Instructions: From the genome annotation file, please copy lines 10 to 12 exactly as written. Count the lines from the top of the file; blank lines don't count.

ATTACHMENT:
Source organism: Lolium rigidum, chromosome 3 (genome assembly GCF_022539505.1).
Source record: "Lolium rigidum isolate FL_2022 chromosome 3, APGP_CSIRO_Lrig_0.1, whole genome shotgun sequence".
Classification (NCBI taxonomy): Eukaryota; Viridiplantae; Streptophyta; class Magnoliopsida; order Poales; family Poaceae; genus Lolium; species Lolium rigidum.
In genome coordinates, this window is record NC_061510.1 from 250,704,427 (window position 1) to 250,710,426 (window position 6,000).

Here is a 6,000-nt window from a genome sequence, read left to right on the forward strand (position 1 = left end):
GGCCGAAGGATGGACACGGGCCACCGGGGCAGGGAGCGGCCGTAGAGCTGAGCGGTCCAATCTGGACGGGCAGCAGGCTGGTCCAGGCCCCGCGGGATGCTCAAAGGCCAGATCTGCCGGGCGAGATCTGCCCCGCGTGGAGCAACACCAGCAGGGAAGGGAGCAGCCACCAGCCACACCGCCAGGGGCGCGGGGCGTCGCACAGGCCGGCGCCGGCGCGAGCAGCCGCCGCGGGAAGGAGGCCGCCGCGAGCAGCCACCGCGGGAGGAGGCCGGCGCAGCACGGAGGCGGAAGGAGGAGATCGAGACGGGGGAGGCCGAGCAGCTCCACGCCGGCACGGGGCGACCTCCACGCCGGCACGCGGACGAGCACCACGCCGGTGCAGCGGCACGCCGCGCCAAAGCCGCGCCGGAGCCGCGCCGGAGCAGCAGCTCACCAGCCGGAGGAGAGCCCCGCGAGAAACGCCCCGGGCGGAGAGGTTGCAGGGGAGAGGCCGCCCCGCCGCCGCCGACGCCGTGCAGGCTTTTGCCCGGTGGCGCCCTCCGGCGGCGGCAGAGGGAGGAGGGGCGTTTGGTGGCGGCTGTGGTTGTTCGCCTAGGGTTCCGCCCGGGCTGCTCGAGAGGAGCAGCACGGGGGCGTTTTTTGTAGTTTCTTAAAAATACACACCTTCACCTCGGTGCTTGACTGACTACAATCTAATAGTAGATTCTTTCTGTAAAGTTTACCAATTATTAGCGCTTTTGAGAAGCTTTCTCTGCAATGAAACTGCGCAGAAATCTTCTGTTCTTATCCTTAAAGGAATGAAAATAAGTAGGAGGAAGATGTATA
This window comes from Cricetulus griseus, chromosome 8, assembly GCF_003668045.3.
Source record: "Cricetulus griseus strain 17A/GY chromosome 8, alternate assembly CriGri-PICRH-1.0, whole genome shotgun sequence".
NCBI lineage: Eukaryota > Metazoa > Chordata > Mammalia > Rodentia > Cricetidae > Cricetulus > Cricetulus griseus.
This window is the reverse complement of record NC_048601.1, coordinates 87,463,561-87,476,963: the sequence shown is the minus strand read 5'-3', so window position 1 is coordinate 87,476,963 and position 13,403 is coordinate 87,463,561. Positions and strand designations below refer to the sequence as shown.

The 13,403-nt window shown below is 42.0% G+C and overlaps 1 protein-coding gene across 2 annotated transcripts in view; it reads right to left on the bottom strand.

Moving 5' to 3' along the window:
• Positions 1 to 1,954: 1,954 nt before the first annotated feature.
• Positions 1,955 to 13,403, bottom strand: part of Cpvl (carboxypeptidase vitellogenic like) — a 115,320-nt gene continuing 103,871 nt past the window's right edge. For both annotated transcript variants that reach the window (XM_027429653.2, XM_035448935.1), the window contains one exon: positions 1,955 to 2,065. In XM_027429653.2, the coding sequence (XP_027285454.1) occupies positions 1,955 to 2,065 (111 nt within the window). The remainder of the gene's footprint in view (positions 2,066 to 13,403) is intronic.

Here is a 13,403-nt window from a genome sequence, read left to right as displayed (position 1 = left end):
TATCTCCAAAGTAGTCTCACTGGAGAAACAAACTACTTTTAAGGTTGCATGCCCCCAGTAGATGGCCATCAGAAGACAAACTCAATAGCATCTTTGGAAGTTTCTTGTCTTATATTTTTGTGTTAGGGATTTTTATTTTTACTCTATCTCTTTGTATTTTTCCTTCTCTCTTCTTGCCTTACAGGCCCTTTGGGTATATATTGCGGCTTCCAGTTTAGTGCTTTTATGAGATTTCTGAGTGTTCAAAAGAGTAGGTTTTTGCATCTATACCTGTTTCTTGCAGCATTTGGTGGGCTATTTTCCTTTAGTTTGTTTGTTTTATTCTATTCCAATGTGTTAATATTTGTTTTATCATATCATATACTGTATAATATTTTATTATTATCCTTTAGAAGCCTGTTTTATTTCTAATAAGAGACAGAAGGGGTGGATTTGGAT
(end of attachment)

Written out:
This window is the reverse complement of record NC_048601.1, coordinates 87,463,561-87,476,963: the sequence shown is the minus strand read 5'-3', so window position 1 is coordinate 87,476,963 and position 13,403 is coordinate 87,463,561. Positions and strand designations below refer to the sequence as shown.

The 13,403-nt window shown below is 42.0% G+C and overlaps 1 protein-coding gene across 2 annotated transcripts in view; it reads right to left on the bottom strand.

Moving 5' to 3' along the window: